Have you ever had one of those pieces of jewelry that used to be fun, but.....well, just aren't your style anymore? My sister sometimes passes on to me pieces of jewelry she doesn't want anymore.
I have to be honest, I'm not sure I ever wore this one below. I think it probably didn't match anything I wore and I was not fashion-forward enough to mix it with other colors yet. But....as you can see, I had a project in mind......I decided to use a fabric to cover the beads on the necklace.
I picked up a fabric quarter at the fabric store--which are really meant for quilting, but I like buying just a small bit of fabric for projects like this. It's best to choose a small-scale print. Keep in mind if you choose a large-scale print, you won't really see the print, if you know what I mean, since the beads aren't big enough to show all of the parts of the bigger print.
I laid out the necklace over the fabric and pinned down to make a tube of fabric. Remember, if your're newer to sewing like me, to lay the necklace on the right side of the fabric (because we're going to turn it inside out).
Once I had pinned, I cut off my tube and sewed from each end towards the middle. I got stuck here a bit. Since the beads are graduated in size, I had to leave an opening in the middle. Otherwise, I would never have gotten the largest bead through the tube.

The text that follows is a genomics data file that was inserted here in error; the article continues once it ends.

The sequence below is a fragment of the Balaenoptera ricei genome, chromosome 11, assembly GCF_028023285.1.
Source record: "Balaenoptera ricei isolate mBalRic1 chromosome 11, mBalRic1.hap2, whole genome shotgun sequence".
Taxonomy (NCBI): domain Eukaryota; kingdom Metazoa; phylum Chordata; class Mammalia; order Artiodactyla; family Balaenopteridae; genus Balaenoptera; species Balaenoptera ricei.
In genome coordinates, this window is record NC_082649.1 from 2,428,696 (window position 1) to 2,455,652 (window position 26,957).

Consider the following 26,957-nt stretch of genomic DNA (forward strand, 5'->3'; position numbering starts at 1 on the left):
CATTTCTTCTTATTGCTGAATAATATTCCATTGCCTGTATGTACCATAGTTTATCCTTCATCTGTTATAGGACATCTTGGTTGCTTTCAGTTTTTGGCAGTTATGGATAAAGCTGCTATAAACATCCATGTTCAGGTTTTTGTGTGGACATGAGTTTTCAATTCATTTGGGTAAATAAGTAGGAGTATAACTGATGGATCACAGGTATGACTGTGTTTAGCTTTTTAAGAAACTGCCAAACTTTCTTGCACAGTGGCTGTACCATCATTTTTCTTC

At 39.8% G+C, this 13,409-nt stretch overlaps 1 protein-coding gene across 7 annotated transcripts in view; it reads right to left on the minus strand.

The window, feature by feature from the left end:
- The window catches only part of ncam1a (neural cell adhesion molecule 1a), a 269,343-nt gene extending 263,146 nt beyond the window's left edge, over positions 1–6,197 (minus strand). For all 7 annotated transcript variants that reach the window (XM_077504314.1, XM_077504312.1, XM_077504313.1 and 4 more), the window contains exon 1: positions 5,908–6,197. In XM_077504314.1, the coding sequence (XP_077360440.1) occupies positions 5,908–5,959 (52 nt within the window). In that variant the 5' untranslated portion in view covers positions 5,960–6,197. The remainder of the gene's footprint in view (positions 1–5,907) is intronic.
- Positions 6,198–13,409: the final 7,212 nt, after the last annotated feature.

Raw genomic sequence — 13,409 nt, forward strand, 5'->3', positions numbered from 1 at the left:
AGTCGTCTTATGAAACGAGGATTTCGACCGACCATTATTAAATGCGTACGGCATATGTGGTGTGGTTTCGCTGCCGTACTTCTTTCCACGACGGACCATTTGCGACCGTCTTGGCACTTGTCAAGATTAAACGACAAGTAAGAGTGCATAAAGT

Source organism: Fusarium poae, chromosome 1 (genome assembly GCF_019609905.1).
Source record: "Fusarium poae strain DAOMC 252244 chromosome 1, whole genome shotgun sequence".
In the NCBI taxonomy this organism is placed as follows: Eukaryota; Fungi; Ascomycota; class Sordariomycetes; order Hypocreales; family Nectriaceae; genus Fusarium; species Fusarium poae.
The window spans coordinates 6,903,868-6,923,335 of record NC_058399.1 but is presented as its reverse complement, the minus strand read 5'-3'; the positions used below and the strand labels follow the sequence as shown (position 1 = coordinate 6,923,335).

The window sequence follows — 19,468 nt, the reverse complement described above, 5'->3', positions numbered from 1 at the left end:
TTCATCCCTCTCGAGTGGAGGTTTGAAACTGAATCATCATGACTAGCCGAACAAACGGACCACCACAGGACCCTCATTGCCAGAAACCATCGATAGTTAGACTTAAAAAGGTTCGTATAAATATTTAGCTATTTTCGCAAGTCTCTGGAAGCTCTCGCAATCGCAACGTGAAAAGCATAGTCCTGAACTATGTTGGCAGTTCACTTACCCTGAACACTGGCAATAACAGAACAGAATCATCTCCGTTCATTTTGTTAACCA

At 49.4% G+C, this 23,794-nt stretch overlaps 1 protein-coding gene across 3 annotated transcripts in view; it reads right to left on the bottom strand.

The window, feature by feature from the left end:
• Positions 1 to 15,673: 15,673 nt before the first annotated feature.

Here is my tube with the opening, wrong side out.
I then turned it right side out and threaded the ends of the necklace through to the ends of the tube. Here you can see the largest bead in the opening.
I then hand-stitched it closed, using a slip stitch-like stitch. It doesn't have to be perfect....the print will hide mistakes and also no one will notice it once we're all done. (They'll just be admiring your fab new necklace)
Once the opening is sewed shut, you are ready to tie in between the beads. Using a matching or coordinating thread, start with the largest bead and tie thread tightly between the beads. I went around once, knotted, then went around again and knotted again......just to make sure I don't have to repair it.
Continue doing so down the necklace, until you reach the chain. Then do the other side, starting at the largest. If you start at the end, you'll end up with extra fabric when you get to the middle.
Here it is, all tied up, but still needing to be finished.
To finish, trim the end of the fabric where you have tied the last bead. It won't matter that it doesn't have a seam. I also covered the little bead at the end of the chain, but don't have that pictured.
And here it is, on me....
Depending on the fabric, the possibilities are endless!
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